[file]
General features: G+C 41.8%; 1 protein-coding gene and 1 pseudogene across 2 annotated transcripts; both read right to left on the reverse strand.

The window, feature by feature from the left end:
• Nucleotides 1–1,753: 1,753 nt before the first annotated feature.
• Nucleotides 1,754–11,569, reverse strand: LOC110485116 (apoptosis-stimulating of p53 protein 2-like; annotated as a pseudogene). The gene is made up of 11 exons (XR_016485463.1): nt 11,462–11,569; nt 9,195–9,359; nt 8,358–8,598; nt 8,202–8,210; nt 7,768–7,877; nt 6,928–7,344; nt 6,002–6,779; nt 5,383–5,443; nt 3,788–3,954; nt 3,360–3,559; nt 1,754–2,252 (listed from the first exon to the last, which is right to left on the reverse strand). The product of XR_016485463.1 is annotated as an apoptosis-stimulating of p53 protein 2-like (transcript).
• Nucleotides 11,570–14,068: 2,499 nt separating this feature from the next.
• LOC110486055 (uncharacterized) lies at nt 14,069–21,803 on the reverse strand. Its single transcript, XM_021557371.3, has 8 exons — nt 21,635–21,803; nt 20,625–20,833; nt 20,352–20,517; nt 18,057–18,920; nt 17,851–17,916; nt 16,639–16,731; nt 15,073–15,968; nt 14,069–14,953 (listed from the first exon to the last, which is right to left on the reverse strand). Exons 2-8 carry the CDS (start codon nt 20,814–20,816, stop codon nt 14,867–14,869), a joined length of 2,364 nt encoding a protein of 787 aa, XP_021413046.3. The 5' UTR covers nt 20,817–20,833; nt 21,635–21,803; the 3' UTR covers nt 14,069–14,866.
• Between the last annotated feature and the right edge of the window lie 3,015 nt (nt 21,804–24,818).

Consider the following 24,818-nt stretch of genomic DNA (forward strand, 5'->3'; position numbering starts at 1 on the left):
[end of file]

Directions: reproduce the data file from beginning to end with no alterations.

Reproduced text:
General features: G+C 41.8%; 1 protein-coding gene and 1 pseudogene across 2 annotated transcripts; both read right to left on the reverse strand.

The window, feature by feature from the left end:
• Nucleotides 1–1,753: 1,753 nt before the first annotated feature.
• Nucleotides 1,754–11,569, reverse strand: LOC110485116 (apoptosis-stimulating of p53 protein 2-like; annotated as a pseudogene). The gene is made up of 11 exons (XR_016485463.1): nt 11,462–11,569; nt 9,195–9,359; nt 8,358–8,598; nt 8,202–8,210; nt 7,768–7,877; nt 6,928–7,344; nt 6,002–6,779; nt 5,383–5,443; nt 3,788–3,954; nt 3,360–3,559; nt 1,754–2,252 (listed from the first exon to the last, which is right to left on the reverse strand). The product of XR_016485463.1 is annotated as an apoptosis-stimulating of p53 protein 2-like (transcript).
• Nucleotides 11,570–14,068: 2,499 nt separating this feature from the next.
• LOC110486055 (uncharacterized) lies at nt 14,069–21,803 on the reverse strand. Its single transcript, XM_021557371.3, has 8 exons — nt 21,635–21,803; nt 20,625–20,833; nt 20,352–20,517; nt 18,057–18,920; nt 17,851–17,916; nt 16,639–16,731; nt 15,073–15,968; nt 14,069–14,953 (listed from the first exon to the last, which is right to left on the reverse strand). Exons 2-8 carry the CDS (start codon nt 20,814–20,816, stop codon nt 14,867–14,869), a joined length of 2,364 nt encoding a protein of 787 aa, XP_021413046.3. The 5' UTR covers nt 20,817–20,833; nt 21,635–21,803; the 3' UTR covers nt 14,069–14,866.
• Between the last annotated feature and the right edge of the window lie 3,015 nt (nt 21,804–24,818).

Consider the following 24,818-nt stretch of genomic DNA (forward strand, 5'->3'; position numbering starts at 1 on the left):